Composers Forum is a daily web log that allows invited contemporary composers to share their thoughts and ideas on any topic that interests them--from the ethereal, like how new music gets created, music history, theory, performance, other composers, alive or dead, to the mundane, like getting works played and recorded and the joys of teaching. If you're a professional composer and would like to participate, send us an e-mail.

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Friday, January 28, 2005
A few words on teaching and being taught.

One of my teachers, Roger Sessions, once said: "it is the teacher who learns." Now, as a teacher myself, I truly understand this comment and I also have gained a greater respect for the limitations of teaching.

A good teacher, I believe, knows how to separate style from technique and a bad teacher confuses the two. Style, in essence, is who you are as a person, or, as it used to be said, "style is the man." If you are lucky in this world you will meet a few teachers who actually have style, that is, who are great human beings. You can learn the craft of music from many competent teachers, but becoming an artist requires, I believe, that you learn style by example from individuals with real character and integrity.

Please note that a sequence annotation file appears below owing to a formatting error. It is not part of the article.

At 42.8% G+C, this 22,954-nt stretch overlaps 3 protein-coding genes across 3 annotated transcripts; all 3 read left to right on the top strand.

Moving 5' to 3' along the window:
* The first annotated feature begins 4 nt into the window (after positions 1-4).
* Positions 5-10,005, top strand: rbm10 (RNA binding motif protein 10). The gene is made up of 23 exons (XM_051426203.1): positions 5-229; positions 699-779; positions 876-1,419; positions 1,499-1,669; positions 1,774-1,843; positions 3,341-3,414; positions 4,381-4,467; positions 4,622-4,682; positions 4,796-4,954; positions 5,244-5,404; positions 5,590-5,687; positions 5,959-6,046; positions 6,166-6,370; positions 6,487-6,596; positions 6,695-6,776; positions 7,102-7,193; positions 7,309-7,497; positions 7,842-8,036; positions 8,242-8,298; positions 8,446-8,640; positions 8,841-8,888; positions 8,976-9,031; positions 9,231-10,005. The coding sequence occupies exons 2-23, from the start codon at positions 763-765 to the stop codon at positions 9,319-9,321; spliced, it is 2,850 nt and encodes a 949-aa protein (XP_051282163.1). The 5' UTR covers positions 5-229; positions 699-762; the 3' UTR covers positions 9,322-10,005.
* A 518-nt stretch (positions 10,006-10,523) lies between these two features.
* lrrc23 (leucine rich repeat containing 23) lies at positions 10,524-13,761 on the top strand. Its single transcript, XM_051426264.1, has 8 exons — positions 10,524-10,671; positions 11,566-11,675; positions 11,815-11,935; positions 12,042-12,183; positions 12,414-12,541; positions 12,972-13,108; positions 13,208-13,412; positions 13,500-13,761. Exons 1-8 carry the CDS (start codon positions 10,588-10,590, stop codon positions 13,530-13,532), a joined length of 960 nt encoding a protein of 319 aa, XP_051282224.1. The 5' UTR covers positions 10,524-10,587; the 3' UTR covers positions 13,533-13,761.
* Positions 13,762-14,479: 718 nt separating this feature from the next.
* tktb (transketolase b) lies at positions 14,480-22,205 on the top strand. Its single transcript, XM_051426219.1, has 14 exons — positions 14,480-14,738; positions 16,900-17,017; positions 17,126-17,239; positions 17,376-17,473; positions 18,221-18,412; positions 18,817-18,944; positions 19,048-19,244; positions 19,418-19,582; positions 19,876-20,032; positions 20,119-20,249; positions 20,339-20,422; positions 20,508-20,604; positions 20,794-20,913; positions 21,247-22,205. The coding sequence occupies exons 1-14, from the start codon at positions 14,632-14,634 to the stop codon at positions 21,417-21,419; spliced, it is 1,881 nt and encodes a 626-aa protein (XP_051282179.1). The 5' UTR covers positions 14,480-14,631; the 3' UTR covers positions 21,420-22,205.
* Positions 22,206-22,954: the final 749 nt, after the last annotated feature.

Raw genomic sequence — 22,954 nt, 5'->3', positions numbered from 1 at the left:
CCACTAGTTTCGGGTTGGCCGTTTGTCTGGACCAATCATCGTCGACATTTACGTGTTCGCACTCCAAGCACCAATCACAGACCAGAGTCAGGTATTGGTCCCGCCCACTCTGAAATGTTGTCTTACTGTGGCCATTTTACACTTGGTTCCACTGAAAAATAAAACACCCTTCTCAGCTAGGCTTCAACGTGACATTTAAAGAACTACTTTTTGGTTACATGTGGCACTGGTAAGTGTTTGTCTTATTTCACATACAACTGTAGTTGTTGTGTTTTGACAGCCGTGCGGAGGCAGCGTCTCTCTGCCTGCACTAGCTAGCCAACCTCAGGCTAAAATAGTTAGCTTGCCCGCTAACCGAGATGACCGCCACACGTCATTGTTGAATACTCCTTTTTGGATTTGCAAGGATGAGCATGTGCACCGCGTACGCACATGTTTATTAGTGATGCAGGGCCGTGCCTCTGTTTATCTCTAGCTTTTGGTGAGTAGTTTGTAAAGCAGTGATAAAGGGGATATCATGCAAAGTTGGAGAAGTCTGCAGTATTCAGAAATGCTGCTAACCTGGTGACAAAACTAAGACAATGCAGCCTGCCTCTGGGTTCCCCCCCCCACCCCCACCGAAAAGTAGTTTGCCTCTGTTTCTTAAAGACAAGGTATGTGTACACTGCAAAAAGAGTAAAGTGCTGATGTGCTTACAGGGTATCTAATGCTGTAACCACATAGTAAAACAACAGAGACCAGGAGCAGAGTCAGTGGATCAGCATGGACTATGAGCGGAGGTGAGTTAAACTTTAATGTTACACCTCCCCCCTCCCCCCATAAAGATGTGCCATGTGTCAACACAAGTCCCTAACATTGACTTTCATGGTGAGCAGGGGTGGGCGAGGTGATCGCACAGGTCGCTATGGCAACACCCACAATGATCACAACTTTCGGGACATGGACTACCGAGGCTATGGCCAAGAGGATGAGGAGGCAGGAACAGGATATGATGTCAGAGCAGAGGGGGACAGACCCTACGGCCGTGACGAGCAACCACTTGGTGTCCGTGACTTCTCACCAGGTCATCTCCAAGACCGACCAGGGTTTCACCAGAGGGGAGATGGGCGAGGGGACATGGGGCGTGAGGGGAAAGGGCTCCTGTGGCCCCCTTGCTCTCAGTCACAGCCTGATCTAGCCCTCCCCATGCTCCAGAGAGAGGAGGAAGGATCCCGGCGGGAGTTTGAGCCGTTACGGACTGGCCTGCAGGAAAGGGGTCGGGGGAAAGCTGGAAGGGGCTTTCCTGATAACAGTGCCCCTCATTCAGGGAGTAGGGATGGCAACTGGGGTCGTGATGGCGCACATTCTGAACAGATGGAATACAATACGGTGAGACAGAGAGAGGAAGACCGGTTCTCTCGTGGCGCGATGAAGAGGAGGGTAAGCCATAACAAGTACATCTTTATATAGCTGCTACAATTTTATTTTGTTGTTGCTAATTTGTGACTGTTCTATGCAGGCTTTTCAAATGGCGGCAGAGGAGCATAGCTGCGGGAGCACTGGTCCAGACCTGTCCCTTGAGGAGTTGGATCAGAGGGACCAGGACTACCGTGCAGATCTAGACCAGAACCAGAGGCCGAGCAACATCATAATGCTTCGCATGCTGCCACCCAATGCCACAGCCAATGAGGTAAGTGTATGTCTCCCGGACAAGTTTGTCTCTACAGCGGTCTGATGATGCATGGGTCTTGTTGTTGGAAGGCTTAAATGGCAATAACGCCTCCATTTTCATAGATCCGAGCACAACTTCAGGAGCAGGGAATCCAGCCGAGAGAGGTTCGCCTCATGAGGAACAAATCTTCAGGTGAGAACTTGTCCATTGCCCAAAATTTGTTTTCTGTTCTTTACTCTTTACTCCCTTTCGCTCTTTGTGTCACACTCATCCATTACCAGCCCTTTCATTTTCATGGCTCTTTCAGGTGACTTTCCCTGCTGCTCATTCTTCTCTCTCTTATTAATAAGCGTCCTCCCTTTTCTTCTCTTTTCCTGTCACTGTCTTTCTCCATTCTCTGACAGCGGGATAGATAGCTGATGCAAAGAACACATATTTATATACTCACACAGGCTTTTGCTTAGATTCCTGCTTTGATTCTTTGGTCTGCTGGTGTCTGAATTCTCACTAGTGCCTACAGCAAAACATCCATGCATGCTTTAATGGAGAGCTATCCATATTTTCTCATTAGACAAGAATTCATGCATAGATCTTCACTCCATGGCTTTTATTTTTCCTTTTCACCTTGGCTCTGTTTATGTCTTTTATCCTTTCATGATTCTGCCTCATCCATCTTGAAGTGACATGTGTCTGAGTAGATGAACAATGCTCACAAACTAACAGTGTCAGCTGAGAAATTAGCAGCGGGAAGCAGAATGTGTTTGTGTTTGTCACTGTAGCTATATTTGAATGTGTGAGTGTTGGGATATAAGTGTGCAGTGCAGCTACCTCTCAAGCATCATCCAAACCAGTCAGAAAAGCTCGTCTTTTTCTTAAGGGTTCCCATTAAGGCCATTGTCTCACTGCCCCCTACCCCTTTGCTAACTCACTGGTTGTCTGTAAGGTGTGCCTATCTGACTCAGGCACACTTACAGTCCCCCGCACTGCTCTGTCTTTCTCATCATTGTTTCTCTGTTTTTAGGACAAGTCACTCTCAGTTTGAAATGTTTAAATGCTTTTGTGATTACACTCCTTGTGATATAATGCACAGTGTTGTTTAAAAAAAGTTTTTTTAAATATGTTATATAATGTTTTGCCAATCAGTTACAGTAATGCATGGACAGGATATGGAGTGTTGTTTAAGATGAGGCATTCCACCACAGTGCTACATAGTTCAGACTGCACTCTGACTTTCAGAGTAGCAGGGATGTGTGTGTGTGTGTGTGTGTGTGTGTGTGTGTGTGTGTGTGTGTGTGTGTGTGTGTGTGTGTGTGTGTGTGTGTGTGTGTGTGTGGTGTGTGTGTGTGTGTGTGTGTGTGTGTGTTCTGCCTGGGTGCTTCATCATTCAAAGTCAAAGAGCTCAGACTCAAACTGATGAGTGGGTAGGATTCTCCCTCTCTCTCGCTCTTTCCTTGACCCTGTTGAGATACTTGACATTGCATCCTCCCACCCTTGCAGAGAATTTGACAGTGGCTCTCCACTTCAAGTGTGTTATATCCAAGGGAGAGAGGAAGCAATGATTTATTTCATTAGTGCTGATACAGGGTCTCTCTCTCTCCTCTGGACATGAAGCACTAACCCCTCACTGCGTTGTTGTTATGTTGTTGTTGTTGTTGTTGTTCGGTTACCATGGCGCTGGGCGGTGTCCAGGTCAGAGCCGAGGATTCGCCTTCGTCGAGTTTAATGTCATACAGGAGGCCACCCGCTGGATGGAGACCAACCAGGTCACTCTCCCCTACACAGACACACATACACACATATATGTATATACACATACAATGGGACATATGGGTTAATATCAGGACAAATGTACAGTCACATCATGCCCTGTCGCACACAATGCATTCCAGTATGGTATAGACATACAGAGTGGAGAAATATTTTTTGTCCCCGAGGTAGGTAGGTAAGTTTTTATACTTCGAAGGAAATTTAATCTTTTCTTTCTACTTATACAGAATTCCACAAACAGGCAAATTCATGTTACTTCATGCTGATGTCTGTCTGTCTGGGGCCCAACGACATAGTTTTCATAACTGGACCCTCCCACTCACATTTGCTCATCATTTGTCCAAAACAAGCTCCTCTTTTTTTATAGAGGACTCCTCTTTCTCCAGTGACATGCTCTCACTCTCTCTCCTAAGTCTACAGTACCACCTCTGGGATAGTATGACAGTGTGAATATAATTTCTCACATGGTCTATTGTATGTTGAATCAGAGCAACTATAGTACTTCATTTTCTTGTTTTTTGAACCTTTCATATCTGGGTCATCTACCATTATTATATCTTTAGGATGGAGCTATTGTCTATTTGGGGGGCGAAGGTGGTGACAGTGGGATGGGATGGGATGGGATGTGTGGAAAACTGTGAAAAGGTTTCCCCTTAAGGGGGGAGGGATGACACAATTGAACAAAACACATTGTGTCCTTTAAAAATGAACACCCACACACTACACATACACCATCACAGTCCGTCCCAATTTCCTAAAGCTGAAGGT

My principal teacher for eight years was Vincent Persichetti. He stands out in my mind now for many reasons, but chiefly because he was passionately involved with music itself and not with ideas about music. When I first started teaching I asked Persichetti how he kept his teaching fresh. He said that from year to year he would change the music he was talking about. It is widely known among his students that Persichetti happened to have photographic recall of virtually every piece of music in the Western canon. That you were in the presence of genius was understood.

A danger of teaching for a composer is that it can have a bad effect on your life as an artist. Being in an academic setting often makes students and teachers alike very self-conscious. Self-consiousness is death to creativity. My own way of dealing with this problem is to make my teaching more like my composing, that is, more improvisational.

One more idea that interests me is the relationship between teacher/composers and the respective culture that they pass along, again by example, to their students. This is especially interesting in the United States where the art of music seems marginalized by mass media and the world of buying and selling that those major media represent. The example of a strong teacher can be a bullwark against the distractions of the mercantile zeitgeist.


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